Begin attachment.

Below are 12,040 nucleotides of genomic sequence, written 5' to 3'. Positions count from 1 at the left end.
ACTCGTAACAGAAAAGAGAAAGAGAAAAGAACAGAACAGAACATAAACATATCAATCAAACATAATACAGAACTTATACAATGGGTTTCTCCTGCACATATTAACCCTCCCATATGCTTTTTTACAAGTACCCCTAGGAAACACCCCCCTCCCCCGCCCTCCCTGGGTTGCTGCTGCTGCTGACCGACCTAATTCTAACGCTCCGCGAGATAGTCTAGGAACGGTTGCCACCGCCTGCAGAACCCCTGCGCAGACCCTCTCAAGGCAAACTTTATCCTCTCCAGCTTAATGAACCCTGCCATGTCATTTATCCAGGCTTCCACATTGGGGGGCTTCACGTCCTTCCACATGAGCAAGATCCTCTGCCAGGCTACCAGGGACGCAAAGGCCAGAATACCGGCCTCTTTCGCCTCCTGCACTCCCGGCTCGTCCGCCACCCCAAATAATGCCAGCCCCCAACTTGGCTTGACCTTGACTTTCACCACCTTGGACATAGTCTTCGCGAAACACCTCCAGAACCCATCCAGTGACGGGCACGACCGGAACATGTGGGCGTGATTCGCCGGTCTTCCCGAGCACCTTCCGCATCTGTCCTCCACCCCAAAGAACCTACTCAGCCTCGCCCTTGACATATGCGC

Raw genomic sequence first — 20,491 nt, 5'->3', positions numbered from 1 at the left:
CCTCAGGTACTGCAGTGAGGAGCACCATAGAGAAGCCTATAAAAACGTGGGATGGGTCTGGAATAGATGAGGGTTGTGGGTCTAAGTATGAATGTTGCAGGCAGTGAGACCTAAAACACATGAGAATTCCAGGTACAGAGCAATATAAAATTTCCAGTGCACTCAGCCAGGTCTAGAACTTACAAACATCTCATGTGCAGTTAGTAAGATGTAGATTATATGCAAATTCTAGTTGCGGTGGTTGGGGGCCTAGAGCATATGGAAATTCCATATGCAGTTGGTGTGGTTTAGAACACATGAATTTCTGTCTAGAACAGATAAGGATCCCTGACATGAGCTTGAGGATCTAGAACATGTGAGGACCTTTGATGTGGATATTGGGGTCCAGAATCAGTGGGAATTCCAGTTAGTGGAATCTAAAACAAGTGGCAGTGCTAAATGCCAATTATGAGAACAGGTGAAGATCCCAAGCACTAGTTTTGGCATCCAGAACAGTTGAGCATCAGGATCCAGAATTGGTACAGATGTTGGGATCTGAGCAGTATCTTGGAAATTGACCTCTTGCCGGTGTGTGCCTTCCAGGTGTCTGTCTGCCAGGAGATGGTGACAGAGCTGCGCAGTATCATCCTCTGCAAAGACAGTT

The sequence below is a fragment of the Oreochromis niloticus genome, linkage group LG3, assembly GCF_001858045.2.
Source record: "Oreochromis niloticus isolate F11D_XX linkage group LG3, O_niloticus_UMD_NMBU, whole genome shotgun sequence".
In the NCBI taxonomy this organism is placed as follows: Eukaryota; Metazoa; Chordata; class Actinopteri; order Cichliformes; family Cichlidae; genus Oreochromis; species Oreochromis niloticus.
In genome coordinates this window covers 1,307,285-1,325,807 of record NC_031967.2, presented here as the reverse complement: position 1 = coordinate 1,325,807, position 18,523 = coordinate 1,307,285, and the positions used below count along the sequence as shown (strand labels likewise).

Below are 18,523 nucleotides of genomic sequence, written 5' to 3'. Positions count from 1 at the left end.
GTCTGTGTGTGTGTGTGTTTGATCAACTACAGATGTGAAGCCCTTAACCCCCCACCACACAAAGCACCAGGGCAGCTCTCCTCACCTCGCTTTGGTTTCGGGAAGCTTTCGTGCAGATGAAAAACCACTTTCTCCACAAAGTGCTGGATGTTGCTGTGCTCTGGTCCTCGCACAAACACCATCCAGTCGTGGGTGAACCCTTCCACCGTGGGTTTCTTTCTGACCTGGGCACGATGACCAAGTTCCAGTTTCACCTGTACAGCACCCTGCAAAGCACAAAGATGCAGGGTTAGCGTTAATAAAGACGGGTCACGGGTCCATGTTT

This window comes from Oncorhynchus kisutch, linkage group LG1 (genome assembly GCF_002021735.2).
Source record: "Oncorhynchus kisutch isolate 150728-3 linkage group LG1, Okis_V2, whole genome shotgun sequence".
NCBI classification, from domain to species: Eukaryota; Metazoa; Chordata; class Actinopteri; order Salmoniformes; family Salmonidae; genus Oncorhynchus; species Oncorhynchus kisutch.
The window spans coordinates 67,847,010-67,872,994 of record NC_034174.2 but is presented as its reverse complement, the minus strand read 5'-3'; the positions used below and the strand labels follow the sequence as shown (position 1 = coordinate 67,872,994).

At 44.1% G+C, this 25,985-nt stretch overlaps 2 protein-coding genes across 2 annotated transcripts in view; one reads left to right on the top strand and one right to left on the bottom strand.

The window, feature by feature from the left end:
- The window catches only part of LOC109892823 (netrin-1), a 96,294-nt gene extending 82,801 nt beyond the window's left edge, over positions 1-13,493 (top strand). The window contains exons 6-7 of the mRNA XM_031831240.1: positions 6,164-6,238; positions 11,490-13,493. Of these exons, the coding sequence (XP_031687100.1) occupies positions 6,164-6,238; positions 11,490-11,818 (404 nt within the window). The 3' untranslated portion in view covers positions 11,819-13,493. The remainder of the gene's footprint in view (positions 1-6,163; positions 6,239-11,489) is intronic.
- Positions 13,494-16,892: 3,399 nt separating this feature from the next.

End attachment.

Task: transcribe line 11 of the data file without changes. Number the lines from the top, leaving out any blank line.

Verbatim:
This window comes from Oncorhynchus kisutch, linkage group LG1 (genome assembly GCF_002021735.2).